The Blue Robot Company is a small and relatively young (founded 2018) company from the south-east of Norway. The company is not widely known yet, and they don’t seem to have installed too many systems either (as suggested by the publicly available financial data), which doesn’t mean anything as they are just starting. It takes time to develop and market a system successfully, and everybody who dares to take on such an adventure deserves respect and support. There is one sales partner, Inge S. Årstad, a supplier of warehouse and workshop equipment from the Stavanger region at the west coast of Norway. They announced the installation of the system at a nearby customer, Norganic based in Klepp Stasjon, so we can conclude there is at least one customer. Blue Robot is the only company mentioned in this article that I never talked to, so I have to rely on what is shown in the videos and on the pictures.
As in AutoStore, bins are accessed from the top. What makes their system special is that they use gantry robots, not bots, for bin storage and retrieval.
What I see in the pictures on the vendor’s website are stacks of nine or ten bins. The required building height for small systems is 3.8 m.
The decision to use gantry robots is, of course, an important one. This is because it removes any possibility of adding additional storage and retrieval capacity to the system. You could add an entire system, but expanding dynamic capacity within the confines of the same cube is not possible. A rendered video shows two gantry robots with overlapping workspaces, but that’s probably all you can do in terms of dynamic capacity.
The public pictures suggest that bins could leave the systems, which is not the case for AutoStore. And AutoStore presumably has good reasons not to allow this: any damage to a bin can lead to an unbalanced stack.
The solution is based on Utz Eurotec bins. Three different heights are available: 220 mm, 280 mm, and 325 mm. The inner dimensions of the bin (length and width) are 566 mm x 366 mm, which I do not think will be a big problem for them (they are unlikely to store food retail cases in their bins which often have outer dimensions of 600 mm x 400 mm), but is certainly an unnecessary restriction. Most MHE companies these days use bins with inner dimensions slightly larger than 600 mm x 400 mm.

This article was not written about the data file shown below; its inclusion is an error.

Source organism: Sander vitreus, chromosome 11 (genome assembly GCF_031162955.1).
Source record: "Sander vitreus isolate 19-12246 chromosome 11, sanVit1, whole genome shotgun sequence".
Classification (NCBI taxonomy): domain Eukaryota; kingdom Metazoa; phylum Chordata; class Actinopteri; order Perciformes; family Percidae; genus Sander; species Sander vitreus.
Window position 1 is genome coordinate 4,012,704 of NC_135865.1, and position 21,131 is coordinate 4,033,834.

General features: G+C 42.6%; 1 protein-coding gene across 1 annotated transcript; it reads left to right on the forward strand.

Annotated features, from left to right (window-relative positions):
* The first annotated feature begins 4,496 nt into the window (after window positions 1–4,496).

Unless I am missing something, there is no difference to AutoStore in terms of sensitivity to the floor slab or sensitivity to the ABC distribution of orderlines.
The website clearly states that the system is aimed at small and medium sized businesses. It could be argued that as AutoStore sells larger and larger systems, there may be a market opportunity with a cube storage system for small businesses – something even simpler than AutoStore. AutoStore has also recognised this and launched Pio.
Blue Robot advantages over AutoStore: none
Intellistore was founded in 2022 and is part of the Dutch OBS Group. Unlike Blue Robot and Template, they can therefore draw on the existing infrastructure and experience (and funding) of a more mature company.
The bins are stored in a rack (similar to PowerCube and Attabotics), which means they do not stand directly on the floor. This makes the system insensitive to uneven floors. It also enables Intellistore to do a magic trick: